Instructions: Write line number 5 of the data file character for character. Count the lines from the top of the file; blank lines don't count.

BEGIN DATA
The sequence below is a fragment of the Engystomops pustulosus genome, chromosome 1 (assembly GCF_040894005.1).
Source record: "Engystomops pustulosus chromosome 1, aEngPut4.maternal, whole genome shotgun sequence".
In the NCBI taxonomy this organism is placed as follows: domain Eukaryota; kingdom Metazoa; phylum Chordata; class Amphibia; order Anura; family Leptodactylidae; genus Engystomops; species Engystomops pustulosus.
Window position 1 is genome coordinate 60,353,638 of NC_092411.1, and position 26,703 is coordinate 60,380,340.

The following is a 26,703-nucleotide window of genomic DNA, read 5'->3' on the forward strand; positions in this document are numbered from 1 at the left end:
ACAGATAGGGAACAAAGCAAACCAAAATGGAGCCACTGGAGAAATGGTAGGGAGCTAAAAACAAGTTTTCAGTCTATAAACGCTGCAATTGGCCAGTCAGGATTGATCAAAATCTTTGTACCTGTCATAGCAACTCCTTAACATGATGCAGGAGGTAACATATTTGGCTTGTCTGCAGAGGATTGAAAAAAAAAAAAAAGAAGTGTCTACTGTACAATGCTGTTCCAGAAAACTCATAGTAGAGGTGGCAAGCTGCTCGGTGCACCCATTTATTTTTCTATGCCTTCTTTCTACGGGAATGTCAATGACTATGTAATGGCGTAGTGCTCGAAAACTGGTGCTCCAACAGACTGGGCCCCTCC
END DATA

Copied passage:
The following is a 26,703-nucleotide window of genomic DNA, read 5'->3' on the forward strand; positions in this document are numbered from 1 at the left end: